Lou Talman posted Dec 17, 2012 1:57 AM: > > On Sat, 15 Dec 2012 18:42:15 -0700, GS Chandy > <email@example.com> wrote: > > > [Why not work towards creating a world that is > generally law-abiding > > instead of generally lawless, which seems to be the > case today. Ah yes, > > would that be considered to be 'social engineering' > by some?] > > Aspiring to such a world is admirable. > > Working toward such a world might even be thought > saintly. > I would like to sugest that both "aspiring to" create a generally law-abiding world (instead of a generally lawless one*) and "working towards" that end are not "saintly" at all - they are 'necessary conditions' (if we are to hope that we can indeed improve matters). They clearly are not 'sufficient conditions'. > > Believing that such a world can come to be is, quite > simply, naiveté. > Surely one can 'work towards' creating a more 'generally law-abiding world' without necessarily believing that one will achieve a 'perfectly law-abiding one'. (I personally do not believe in the possibility of 'perfection' of human beings or human institutions and instruments - though I do believe it may be possible to 'improve' human institutions and instruments very significantly indeed). The following are the only certainties:
- -- Improvement will not take place unless there are people actively working towards such improvement.
- -- People will not actively work towards improvement unless they believe there is some hope (however small that may be) of success. (There are a great number of people actively working towards improvement: witness, for example, the sizable numbers of 'non-profit organizations' - a number of them very genuine and honest - thus hopefully working towards precisely such 'improvement').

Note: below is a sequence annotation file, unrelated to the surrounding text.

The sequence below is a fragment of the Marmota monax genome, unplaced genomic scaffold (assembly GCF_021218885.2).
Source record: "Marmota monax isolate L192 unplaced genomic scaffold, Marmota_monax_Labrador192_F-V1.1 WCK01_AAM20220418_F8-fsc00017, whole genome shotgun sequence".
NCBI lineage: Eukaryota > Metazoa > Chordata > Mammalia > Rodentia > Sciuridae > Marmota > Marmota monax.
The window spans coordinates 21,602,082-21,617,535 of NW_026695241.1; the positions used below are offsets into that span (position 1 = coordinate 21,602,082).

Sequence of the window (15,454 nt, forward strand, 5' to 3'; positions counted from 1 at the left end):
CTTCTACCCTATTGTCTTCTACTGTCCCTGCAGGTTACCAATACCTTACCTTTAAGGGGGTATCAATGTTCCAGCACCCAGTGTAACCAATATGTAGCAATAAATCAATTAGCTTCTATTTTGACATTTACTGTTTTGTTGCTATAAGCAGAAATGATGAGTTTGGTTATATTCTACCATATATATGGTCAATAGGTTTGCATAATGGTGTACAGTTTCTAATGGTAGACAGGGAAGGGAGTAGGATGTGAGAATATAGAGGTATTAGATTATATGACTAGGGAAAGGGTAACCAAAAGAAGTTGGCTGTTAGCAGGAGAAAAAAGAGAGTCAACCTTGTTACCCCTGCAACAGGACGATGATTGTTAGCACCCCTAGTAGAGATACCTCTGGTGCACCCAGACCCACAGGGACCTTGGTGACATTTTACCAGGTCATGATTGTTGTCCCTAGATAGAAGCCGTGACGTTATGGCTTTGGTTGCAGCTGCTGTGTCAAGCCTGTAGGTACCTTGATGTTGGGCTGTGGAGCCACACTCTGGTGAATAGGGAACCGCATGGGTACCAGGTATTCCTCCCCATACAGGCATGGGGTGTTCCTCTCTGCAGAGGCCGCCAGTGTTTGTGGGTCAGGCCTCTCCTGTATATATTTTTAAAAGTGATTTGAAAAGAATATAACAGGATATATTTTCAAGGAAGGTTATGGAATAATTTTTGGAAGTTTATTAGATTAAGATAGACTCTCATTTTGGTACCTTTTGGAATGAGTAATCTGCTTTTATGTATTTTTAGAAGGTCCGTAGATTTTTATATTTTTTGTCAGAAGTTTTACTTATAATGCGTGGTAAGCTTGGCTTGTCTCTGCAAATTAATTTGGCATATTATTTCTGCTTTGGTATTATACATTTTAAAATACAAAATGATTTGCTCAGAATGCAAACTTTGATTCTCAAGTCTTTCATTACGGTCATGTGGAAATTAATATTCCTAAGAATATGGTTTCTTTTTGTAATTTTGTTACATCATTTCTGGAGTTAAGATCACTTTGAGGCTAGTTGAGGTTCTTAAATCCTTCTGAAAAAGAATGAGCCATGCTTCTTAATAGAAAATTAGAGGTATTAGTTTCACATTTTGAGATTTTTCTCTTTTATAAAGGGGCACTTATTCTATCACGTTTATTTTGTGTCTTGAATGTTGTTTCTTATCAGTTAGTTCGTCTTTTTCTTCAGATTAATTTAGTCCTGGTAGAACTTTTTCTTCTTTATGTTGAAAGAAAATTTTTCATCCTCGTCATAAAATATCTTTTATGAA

In general - based on my understanding of history (and do feel free to correct me if I'm mistaken) - I do believe the world is generally 'somewhat more' law-abiding today than it was:
i) five thousand years ago;
ii) a thousand years ago;
ii) five hundred years ago;
iii) (perhaps) even two hundred years ago (see below).
That is the kind of time-frame it may take to make meaningful societal change.
I do understand, for instance, that the US (even in Texas!) may be somewhat more 'generally law-abiding' today than it was in the days of the 'wild West' of the cowboy movies and books - and that was just about a hundred-and-fifty years ago, I believe!
There have of course been quite severe blips during, for instance, the time of Hitler (worldwide) and more recently during the USA's Vietnam war; Pol Pot's time (in SE Asia only); the USA's Iraq war - though it is justifiably argued that that war was launched against a despicable regime. But those are the 'blips', to which human history is subject. Every now and then, we in India do suffer such 'blips' quite severely, for instance when Hindu-Muslim animosity rises to the fore of our societal concerns. After the assassination of Indira Gandhi, there was a sizable 'blip' which led to the massacre of several thousand Sikhs in Delhi alone.
iv) I believe that such changes (as 'moving towards a generally more law-abiding world') has never occurred in the past in much shorter periods of time than several decades or even much longer, perhaps centuries. [And a lot of things do need to come together for such change to occur].